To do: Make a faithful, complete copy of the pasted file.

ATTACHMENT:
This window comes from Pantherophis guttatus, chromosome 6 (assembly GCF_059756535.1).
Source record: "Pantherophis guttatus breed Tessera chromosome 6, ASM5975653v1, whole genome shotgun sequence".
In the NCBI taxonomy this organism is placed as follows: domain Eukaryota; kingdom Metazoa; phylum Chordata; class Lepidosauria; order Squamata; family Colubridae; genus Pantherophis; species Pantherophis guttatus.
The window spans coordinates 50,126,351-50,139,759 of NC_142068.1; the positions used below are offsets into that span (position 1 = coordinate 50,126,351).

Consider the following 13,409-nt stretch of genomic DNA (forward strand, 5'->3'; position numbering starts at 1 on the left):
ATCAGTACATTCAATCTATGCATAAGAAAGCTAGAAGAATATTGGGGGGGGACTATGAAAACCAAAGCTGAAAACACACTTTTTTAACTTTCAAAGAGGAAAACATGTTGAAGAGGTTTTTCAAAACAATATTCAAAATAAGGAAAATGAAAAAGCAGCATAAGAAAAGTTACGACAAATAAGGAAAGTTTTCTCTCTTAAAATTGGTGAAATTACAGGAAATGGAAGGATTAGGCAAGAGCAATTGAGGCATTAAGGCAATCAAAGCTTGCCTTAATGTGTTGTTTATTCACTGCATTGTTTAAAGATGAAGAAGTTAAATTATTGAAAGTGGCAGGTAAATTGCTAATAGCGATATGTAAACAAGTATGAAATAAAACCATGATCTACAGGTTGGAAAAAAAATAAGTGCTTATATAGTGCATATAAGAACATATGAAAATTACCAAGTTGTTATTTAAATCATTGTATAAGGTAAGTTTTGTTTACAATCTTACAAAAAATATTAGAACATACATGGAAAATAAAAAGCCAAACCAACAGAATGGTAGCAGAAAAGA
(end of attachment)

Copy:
This window comes from Pantherophis guttatus, chromosome 6 (assembly GCF_059756535.1).
Source record: "Pantherophis guttatus breed Tessera chromosome 6, ASM5975653v1, whole genome shotgun sequence".
In the NCBI taxonomy this organism is placed as follows: domain Eukaryota; kingdom Metazoa; phylum Chordata; class Lepidosauria; order Squamata; family Colubridae; genus Pantherophis; species Pantherophis guttatus.
The window spans coordinates 50,126,351-50,139,759 of NC_142068.1; the positions used below are offsets into that span (position 1 = coordinate 50,126,351).

Consider the following 13,409-nt stretch of genomic DNA (forward strand, 5'->3'; position numbering starts at 1 on the left):
ATCAGTACATTCAATCTATGCATAAGAAAGCTAGAAGAATATTGGGGGGGGACTATGAAAACCAAAGCTGAAAACACACTTTTTTAACTTTCAAAGAGGAAAACATGTTGAAGAGGTTTTTCAAAACAATATTCAAAATAAGGAAAATGAAAAAGCAGCATAAGAAAAGTTACGACAAATAAGGAAAGTTTTCTCTCTTAAAATTGGTGAAATTACAGGAAATGGAAGGATTAGGCAAGAGCAATTGAGGCATTAAGGCAATCAAAGCTTGCCTTAATGTGTTGTTTATTCACTGCATTGTTTAAAGATGAAGAAGTTAAATTATTGAAAGTGGCAGGTAAATTGCTAATAGCGATATGTAAACAAGTATGAAATAAAACCATGATCTACAGGTTGGAAAAAAAATAAGTGCTTATATAGTGCATATAAGAACATATGAAAATTACCAAGTTGTTATTTAAATCATTGTATAAGGTAAGTTTTGTTTACAATCTTACAAAAAATATTAGAACATACATGGAAAATAAAAAGCCAAACCAACAGAATGGTAGCAGAAAAGA